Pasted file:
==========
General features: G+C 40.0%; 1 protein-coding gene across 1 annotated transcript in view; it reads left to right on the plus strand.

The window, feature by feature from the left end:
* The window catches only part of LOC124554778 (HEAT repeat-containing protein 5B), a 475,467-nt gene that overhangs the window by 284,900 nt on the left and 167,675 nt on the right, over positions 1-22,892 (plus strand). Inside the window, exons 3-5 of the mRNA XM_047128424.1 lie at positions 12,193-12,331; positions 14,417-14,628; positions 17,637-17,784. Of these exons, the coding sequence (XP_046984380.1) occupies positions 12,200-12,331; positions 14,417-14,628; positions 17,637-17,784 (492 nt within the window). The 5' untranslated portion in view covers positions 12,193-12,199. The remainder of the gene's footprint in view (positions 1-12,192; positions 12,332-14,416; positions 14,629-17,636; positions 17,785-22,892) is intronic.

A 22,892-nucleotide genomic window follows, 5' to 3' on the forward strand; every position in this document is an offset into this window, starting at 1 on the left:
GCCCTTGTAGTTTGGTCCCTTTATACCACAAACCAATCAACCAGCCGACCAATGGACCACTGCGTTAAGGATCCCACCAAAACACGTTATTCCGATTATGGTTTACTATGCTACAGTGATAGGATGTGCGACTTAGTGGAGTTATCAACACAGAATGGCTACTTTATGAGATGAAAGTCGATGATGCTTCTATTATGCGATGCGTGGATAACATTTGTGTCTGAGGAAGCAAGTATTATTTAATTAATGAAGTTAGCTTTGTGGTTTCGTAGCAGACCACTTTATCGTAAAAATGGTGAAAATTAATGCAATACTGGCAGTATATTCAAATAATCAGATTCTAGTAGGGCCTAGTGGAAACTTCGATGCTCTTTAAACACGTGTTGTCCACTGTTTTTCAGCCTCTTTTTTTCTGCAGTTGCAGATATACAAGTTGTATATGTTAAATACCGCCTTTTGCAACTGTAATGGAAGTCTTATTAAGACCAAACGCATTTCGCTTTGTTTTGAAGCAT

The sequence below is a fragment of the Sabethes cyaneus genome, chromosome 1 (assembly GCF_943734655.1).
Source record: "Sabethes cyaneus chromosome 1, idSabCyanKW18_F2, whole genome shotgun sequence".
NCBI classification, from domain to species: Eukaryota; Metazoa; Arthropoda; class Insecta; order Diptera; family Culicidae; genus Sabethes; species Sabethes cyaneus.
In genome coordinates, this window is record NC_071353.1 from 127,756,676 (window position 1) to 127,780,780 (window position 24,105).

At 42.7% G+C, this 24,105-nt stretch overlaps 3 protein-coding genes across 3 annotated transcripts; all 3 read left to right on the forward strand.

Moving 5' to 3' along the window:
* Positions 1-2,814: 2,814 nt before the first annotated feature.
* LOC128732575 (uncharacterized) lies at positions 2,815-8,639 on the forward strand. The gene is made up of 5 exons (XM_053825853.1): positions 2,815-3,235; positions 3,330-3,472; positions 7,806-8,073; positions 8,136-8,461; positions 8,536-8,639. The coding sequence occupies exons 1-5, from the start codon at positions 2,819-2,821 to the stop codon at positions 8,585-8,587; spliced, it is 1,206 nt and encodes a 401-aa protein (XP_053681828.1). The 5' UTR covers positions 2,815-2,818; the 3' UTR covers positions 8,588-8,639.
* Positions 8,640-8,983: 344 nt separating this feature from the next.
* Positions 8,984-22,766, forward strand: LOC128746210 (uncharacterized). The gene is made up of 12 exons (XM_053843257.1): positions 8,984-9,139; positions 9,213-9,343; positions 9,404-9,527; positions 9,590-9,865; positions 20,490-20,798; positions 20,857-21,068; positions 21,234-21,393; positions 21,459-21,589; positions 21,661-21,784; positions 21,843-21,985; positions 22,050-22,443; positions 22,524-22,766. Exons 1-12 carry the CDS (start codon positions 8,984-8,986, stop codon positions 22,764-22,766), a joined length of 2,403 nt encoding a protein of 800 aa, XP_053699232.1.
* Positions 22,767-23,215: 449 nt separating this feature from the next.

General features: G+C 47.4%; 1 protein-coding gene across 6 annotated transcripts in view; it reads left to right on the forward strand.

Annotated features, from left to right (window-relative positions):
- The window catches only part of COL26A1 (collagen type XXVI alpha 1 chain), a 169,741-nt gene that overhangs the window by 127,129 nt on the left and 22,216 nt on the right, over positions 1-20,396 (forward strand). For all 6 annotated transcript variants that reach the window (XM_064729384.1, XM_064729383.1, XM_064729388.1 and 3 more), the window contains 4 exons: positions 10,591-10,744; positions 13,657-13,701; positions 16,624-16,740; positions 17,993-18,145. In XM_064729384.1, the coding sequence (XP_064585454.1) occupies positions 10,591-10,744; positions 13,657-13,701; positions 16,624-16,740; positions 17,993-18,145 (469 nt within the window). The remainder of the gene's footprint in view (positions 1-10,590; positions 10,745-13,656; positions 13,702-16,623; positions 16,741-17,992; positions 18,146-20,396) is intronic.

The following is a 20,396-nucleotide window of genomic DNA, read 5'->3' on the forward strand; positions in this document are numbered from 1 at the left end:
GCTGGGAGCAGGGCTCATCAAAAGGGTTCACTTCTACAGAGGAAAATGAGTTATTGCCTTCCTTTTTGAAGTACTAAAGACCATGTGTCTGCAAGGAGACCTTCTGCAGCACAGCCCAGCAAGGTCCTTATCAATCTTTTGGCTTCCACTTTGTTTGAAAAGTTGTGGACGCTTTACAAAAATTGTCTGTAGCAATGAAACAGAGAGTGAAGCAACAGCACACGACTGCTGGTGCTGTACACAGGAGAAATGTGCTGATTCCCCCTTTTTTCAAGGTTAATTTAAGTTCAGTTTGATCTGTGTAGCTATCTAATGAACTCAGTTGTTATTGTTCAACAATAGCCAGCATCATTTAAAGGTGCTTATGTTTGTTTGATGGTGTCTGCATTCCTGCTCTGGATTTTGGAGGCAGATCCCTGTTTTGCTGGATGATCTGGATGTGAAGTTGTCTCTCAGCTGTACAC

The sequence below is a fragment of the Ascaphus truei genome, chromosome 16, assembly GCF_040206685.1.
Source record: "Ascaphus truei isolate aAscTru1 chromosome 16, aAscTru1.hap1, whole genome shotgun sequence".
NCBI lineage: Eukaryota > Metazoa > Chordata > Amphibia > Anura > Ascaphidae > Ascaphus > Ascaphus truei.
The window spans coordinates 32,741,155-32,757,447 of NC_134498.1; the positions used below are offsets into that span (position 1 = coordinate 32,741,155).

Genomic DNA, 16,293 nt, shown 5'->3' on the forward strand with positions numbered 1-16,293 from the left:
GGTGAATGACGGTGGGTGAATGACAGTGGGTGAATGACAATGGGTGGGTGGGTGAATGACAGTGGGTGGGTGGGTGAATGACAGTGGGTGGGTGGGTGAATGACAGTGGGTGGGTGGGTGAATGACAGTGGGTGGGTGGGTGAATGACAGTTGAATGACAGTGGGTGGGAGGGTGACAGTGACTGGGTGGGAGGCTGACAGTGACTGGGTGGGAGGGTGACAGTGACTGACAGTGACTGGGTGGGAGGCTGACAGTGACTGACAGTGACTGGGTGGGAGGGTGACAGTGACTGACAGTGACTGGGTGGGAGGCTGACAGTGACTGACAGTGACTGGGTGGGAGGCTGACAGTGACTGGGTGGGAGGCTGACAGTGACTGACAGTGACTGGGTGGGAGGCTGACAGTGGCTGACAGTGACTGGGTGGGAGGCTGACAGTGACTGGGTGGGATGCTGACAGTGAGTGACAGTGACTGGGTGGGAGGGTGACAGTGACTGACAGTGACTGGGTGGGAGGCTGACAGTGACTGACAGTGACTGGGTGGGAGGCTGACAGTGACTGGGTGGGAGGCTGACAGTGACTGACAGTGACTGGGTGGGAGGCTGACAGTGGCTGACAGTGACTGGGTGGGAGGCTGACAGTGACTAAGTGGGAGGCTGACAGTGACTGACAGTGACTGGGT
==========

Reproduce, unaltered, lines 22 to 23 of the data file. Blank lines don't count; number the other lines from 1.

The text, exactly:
The sequence below is a fragment of the Ascaphus truei genome, chromosome 16, assembly GCF_040206685.1.
Source record: "Ascaphus truei isolate aAscTru1 chromosome 16, aAscTru1.hap1, whole genome shotgun sequence".